One year ago I tried the first FRSA federal jury trial in the nation for my client Andy Barati. The U.S.District Judge who oversaw that trial now has upheld the jury’s verdict in full. In a 16 page landmark Decision, Judge Janet Bond Arterton rejected the Railroad’s arguments that the jury’s award of maximum punitive damages was excessive and that emotional distress damages should not be available in Federal Rail Safety Act cases.

Punitive Damages
The FRSA has a statutory cap of $250,000 for punitive damages. But as is the proper practice, the jury was not informed of that limit and was allowed to award the amount of punitive damages it felt was just in light of “the degree of reprehensibility of the defendant’s misconduct.” The Barati jury awarded $1 million in punitive damages. As Judge Arterton explained, that award was supported by the evidence:

Here, by their award of four times the statutory maximum, the jury registered their measure of reprehensibility to underscore their finding that the Railroad’s conduct was in reckless disregard of Mr. Barati’s safety and FRSA rights. Their conclusion was supported by the evidence that the Railroad singled Barati out for discipline for a safety violation. The jury also had evidence that Metro North’s termination of Barati was contrary to its written policies and FRA regulations, was a self-serving effort to discourage employee injury reporting in order to keep its injury and lost workday statistics low, violated Metro North’s own obligation to accurately report employees’ on-the-job injuries and resulting lost work days, and contravened Metro North’s “safety statement” that “we are committed to the safety of our employees and our customers,” and “we are determined to provide a work environment where all employees work safety.”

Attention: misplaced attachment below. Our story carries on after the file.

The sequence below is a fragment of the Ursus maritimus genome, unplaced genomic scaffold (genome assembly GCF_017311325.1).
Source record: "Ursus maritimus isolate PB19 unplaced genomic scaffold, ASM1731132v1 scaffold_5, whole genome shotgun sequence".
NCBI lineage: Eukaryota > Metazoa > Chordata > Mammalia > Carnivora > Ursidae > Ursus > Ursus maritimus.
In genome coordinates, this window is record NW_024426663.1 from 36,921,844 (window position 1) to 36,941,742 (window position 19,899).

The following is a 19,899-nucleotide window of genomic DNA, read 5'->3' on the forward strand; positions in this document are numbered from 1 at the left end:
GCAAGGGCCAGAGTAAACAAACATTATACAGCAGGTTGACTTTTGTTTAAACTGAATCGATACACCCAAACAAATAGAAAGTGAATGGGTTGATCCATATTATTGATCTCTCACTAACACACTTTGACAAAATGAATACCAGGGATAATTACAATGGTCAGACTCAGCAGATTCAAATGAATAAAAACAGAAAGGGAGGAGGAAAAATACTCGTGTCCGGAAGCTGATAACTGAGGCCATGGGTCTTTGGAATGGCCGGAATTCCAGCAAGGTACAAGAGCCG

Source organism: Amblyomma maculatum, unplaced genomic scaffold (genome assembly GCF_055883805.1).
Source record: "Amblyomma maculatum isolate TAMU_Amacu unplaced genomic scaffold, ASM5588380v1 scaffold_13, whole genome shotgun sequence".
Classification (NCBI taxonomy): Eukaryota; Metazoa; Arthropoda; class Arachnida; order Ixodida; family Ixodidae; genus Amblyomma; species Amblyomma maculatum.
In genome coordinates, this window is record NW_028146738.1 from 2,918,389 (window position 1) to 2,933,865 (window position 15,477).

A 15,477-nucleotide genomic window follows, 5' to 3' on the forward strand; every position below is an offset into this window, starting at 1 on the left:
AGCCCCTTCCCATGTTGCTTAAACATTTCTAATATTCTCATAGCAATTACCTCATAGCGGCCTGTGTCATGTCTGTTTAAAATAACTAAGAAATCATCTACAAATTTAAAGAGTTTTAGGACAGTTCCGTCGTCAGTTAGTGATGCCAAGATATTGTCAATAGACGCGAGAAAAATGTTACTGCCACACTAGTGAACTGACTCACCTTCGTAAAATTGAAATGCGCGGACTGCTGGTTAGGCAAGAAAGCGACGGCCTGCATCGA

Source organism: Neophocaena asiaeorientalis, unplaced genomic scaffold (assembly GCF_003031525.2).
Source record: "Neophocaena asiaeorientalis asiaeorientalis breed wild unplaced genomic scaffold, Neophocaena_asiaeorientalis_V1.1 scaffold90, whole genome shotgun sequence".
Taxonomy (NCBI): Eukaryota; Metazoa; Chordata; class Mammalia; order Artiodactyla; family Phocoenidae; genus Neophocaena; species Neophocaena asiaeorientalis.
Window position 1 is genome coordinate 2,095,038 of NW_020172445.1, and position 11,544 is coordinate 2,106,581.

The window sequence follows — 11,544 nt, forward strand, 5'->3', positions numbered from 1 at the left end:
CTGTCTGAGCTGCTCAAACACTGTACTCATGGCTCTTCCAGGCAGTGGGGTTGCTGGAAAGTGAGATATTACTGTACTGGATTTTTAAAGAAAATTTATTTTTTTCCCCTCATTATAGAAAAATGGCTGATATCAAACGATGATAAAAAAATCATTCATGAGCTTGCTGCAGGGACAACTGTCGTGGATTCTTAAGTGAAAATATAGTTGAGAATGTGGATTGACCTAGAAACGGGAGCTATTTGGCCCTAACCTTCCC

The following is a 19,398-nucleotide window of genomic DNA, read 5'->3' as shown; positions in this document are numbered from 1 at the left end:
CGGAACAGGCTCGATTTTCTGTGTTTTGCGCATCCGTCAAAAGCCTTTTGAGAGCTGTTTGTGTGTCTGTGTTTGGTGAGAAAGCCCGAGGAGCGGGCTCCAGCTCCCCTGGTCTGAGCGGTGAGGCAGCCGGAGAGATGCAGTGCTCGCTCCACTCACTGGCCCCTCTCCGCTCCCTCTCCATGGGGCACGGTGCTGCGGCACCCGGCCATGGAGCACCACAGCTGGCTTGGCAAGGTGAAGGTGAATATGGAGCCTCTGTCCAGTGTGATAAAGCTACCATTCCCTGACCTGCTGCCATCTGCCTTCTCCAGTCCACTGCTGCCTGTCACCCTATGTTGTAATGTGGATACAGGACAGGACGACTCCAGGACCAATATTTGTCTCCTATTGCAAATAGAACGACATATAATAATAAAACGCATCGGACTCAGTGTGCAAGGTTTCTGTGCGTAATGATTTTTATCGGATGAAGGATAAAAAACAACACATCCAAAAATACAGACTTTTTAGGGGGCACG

Accordingly, the Court found the maximum punitive damages amount of $250,000 “does not violate due process” because it was fully justified by the evidence.

Emotional Distress
After noting “the issue of whether compensatory damages for emotional distress are recoverable under the FRSA appears to be one of first impression,” the District Court went on to hold “the Court concludes that damages for emotional distress are available under the FRSA.” Judge Arterton explained that the term “compensatory damages” includes both “pecuniary” and “non-pecuniary” damages, and that “non-pecuniary compensatory damages includes compensation for bodily harm and emotional distress, and are awarded without proof of pecuniary loss.” The plain language of the FRSA text controls, and “in the absence of any indication from the statutory language of an intention to limit ‘compensatory damages’ to less than its generally accepted definition, the Court concludes that the FRSA permits recovery for emotional distress.”

Expert Testimony
The plaintiff’s expert was George Gavalla, a former Head of the FRA’s Office of Safety. The Court flatly rejected the Railroad’s argument that his expert testimony was “unduly prejudicial.” Gavalla testified about the FRA imposed standards of care governing every railroad’s treatment of employees who report injuries. Gavalla also testified about the “categories of conduct” the FRA identifies as violating the regulatory prohibition against the “harassment or intimidation of persons calculated to discourage or prevent the reporting of injuries”:

The categories he identified included: “singling out employees who are injured for disciplinary action,” disciplining employees who are injured on the job because of safety violations while other employees who commit the same safety violations and are not injured are not disciplined, and having management or railroad officials “threaten or recommend to employees that they’re better off not reporting an injury or an accident.” Mr. Gavalla spoke of these “categories of conduct” in a general manner, without providing any opinion as to whether Metro North had or had not engaged in any such conduct. That testimony came from Metro North’s own employees which focused specifically on Metro North’s safety regulations, policies, and “culture.” . . . Given the testimony about Metro North’s own safety rules, reporting policies, and disciplinary practices, juxtaposed with the general testimony provided by Mr. Gavalla about the FRA’s role in investigating railroad workplace safety and the importance of accurately reporting work-related injuries, it is clear that Mr. Gavalla’s testimony was proper and not unfairly prejudicial to Metro North.

So, hats off to Andy Barati for standing up and asserting the FRSA right of all railroad workers to freely report injuries without fear of retaliation. No doubt this will be the first of many jury verdicts responding to the abusive hypocrisy of railroads with the maximum amount of punitive damages. For the full text of Barati v. Metro North Railroad.